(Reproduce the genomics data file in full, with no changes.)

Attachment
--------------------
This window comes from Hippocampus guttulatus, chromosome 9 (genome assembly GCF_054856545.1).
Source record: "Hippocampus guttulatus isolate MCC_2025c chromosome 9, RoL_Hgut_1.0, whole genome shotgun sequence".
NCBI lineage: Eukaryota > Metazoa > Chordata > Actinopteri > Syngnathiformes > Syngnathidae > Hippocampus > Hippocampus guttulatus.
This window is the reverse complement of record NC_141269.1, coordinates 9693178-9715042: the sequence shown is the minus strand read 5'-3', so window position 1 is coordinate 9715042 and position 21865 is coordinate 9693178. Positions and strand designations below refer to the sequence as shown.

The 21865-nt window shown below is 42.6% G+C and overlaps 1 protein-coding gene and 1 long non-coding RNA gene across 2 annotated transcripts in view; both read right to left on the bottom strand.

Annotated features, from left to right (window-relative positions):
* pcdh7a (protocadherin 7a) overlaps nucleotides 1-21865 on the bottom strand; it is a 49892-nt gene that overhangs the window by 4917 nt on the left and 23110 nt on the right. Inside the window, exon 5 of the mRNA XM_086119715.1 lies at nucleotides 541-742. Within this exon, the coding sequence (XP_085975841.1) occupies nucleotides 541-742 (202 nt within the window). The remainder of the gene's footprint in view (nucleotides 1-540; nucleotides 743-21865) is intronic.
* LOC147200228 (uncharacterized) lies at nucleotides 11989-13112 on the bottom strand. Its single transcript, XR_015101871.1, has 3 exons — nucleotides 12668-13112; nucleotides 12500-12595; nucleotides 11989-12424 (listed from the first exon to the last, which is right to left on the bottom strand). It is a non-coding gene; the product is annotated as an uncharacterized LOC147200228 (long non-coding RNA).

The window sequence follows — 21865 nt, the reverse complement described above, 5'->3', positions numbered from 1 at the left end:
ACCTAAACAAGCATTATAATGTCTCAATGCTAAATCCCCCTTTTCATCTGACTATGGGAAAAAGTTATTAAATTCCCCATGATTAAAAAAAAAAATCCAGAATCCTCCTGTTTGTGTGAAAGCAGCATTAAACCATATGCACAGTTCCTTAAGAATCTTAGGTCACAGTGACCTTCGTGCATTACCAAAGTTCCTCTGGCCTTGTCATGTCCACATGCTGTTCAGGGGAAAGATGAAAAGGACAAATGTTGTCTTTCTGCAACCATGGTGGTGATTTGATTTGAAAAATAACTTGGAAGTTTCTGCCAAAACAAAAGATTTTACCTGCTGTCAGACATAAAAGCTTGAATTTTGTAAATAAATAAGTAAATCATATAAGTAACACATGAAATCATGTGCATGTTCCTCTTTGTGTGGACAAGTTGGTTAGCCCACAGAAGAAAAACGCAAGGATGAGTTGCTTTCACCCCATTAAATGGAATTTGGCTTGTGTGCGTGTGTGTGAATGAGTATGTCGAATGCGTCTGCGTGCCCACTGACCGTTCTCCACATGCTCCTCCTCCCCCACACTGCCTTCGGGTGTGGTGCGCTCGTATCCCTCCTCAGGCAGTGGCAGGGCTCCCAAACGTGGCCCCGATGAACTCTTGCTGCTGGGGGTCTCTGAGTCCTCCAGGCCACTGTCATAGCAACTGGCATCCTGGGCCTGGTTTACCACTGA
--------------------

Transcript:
This window comes from Hippocampus guttulatus, chromosome 9 (genome assembly GCF_054856545.1).
Source record: "Hippocampus guttulatus isolate MCC_2025c chromosome 9, RoL_Hgut_1.0, whole genome shotgun sequence".
NCBI lineage: Eukaryota > Metazoa > Chordata > Actinopteri > Syngnathiformes > Syngnathidae > Hippocampus > Hippocampus guttulatus.
This window is the reverse complement of record NC_141269.1, coordinates 9693178-9715042: the sequence shown is the minus strand read 5'-3', so window position 1 is coordinate 9715042 and position 21865 is coordinate 9693178. Positions and strand designations below refer to the sequence as shown.

The 21865-nt window shown below is 42.6% G+C and overlaps 1 protein-coding gene and 1 long non-coding RNA gene across 2 annotated transcripts in view; both read right to left on the bottom strand.

Annotated features, from left to right (window-relative positions):
* pcdh7a (protocadherin 7a) overlaps nucleotides 1-21865 on the bottom strand; it is a 49892-nt gene that overhangs the window by 4917 nt on the left and 23110 nt on the right. Inside the window, exon 5 of the mRNA XM_086119715.1 lies at nucleotides 541-742. Within this exon, the coding sequence (XP_085975841.1) occupies nucleotides 541-742 (202 nt within the window). The remainder of the gene's footprint in view (nucleotides 1-540; nucleotides 743-21865) is intronic.
* LOC147200228 (uncharacterized) lies at nucleotides 11989-13112 on the bottom strand. Its single transcript, XR_015101871.1, has 3 exons — nucleotides 12668-13112; nucleotides 12500-12595; nucleotides 11989-12424 (listed from the first exon to the last, which is right to left on the bottom strand). It is a non-coding gene; the product is annotated as an uncharacterized LOC147200228 (long non-coding RNA).

The window sequence follows — 21865 nt, the reverse complement described above, 5'->3', positions numbered from 1 at the left end:
ACCTAAACAAGCATTATAATGTCTCAATGCTAAATCCCCCTTTTCATCTGACTATGGGAAAAAGTTATTAAATTCCCCATGATTAAAAAAAAAAATCCAGAATCCTCCTGTTTGTGTGAAAGCAGCATTAAACCATATGCACAGTTCCTTAAGAATCTTAGGTCACAGTGACCTTCGTGCATTACCAAAGTTCCTCTGGCCTTGTCATGTCCACATGCTGTTCAGGGGAAAGATGAAAAGGACAAATGTTGTCTTTCTGCAACCATGGTGGTGATTTGATTTGAAAAATAACTTGGAAGTTTCTGCCAAAACAAAAGATTTTACCTGCTGTCAGACATAAAAGCTTGAATTTTGTAAATAAATAAGTAAATCATATAAGTAACACATGAAATCATGTGCATGTTCCTCTTTGTGTGGACAAGTTGGTTAGCCCACAGAAGAAAAACGCAAGGATGAGTTGCTTTCACCCCATTAAATGGAATTTGGCTTGTGTGCGTGTGTGTGAATGAGTATGTCGAATGCGTCTGCGTGCCCACTGACCGTTCTCCACATGCTCCTCCTCCCCCACACTGCCTTCGGGTGTGGTGCGCTCGTATCCCTCCTCAGGCAGTGGCAGGGCTCCCAAACGTGGCCCCGATGAACTCTTGCTGCTGGGGGTCTCTGAGTCCTCCAGGCCACTGTCATAGCAACTGGCATCCTGGGCCTGGTTTACCACTGA